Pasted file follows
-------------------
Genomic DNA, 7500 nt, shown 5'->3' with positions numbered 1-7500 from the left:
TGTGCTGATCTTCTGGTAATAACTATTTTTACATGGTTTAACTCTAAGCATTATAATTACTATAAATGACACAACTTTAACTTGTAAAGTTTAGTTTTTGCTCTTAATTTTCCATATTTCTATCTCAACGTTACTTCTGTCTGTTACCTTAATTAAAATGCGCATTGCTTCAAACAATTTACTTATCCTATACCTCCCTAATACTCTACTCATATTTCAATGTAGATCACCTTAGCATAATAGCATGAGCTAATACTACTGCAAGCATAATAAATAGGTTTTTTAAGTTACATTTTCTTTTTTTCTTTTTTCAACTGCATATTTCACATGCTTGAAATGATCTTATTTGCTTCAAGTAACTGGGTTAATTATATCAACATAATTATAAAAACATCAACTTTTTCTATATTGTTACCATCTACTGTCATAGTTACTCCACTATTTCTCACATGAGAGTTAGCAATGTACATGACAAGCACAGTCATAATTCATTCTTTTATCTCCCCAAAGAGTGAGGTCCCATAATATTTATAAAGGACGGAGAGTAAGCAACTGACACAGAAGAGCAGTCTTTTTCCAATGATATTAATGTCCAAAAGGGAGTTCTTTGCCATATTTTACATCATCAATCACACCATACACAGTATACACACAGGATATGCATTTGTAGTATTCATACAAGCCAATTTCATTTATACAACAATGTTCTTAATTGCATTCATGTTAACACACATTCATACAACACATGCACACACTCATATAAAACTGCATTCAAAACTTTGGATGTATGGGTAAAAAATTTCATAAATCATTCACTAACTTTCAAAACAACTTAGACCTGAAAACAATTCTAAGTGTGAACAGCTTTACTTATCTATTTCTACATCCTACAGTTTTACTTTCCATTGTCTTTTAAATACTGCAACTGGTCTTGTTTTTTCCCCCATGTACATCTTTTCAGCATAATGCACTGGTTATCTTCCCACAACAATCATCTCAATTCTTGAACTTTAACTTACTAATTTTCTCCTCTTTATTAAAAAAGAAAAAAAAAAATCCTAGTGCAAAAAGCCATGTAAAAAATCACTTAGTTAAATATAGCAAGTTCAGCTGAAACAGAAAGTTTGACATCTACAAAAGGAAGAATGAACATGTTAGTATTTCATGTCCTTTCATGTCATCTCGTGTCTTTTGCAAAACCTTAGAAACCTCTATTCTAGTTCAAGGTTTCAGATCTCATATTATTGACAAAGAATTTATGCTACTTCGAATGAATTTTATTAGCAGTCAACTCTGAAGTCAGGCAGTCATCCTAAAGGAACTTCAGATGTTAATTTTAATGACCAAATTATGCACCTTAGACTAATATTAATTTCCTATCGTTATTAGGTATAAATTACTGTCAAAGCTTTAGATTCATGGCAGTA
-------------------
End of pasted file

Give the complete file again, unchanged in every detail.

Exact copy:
Genomic DNA, 7500 nt, shown 5'->3' with positions numbered 1-7500 from the left:
TGTGCTGATCTTCTGGTAATAACTATTTTTACATGGTTTAACTCTAAGCATTATAATTACTATAAATGACACAACTTTAACTTGTAAAGTTTAGTTTTTGCTCTTAATTTTCCATATTTCTATCTCAACGTTACTTCTGTCTGTTACCTTAATTAAAATGCGCATTGCTTCAAACAATTTACTTATCCTATACCTCCCTAATACTCTACTCATATTTCAATGTAGATCACCTTAGCATAATAGCATGAGCTAATACTACTGCAAGCATAATAAATAGGTTTTTTAAGTTACATTTTCTTTTTTTCTTTTTTCAACTGCATATTTCACATGCTTGAAATGATCTTATTTGCTTCAAGTAACTGGGTTAATTATATCAACATAATTATAAAAACATCAACTTTTTCTATATTGTTACCATCTACTGTCATAGTTACTCCACTATTTCTCACATGAGAGTTAGCAATGTACATGACAAGCACAGTCATAATTCATTCTTTTATCTCCCCAAAGAGTGAGGTCCCATAATATTTATAAAGGACGGAGAGTAAGCAACTGACACAGAAGAGCAGTCTTTTTCCAATGATATTAATGTCCAAAAGGGAGTTCTTTGCCATATTTTACATCATCAATCACACCATACACAGTATACACACAGGATATGCATTTGTAGTATTCATACAAGCCAATTTCATTTATACAACAATGTTCTTAATTGCATTCATGTTAACACACATTCATACAACACATGCACACACTCATATAAAACTGCATTCAAAACTTTGGATGTATGGGTAAAAAATTTCATAAATCATTCACTAACTTTCAAAACAACTTAGACCTGAAAACAATTCTAAGTGTGAACAGCTTTACTTATCTATTTCTACATCCTACAGTTTTACTTTCCATTGTCTTTTAAATACTGCAACTGGTCTTGTTTTTTCCCCCATGTACATCTTTTCAGCATAATGCACTGGTTATCTTCCCACAACAATCATCTCAATTCTTGAACTTTAACTTACTAATTTTCTCCTCTTTATTAAAAAAGAAAAAAAAAAATCCTAGTGCAAAAAGCCATGTAAAAAATCACTTAGTTAAATATAGCAAGTTCAGCTGAAACAGAAAGTTTGACATCTACAAAAGGAAGAATGAACATGTTAGTATTTCATGTCCTTTCATGTCATCTCGTGTCTTTTGCAAAACCTTAGAAACCTCTATTCTAGTTCAAGGTTTCAGATCTCATATTATTGACAAAGAATTTATGCTACTTCGAATGAATTTTATTAGCAGTCAACTCTGAAGTCAGGCAGTCATCCTAAAGGAACTTCAGATGTTAATTTTAATGACCAAATTATGCACCTTAGACTAATATTAATTTCCTATCGTTATTAGGTATAAATTACTGTCAAAGCTTTAGATTCATGGCAGTA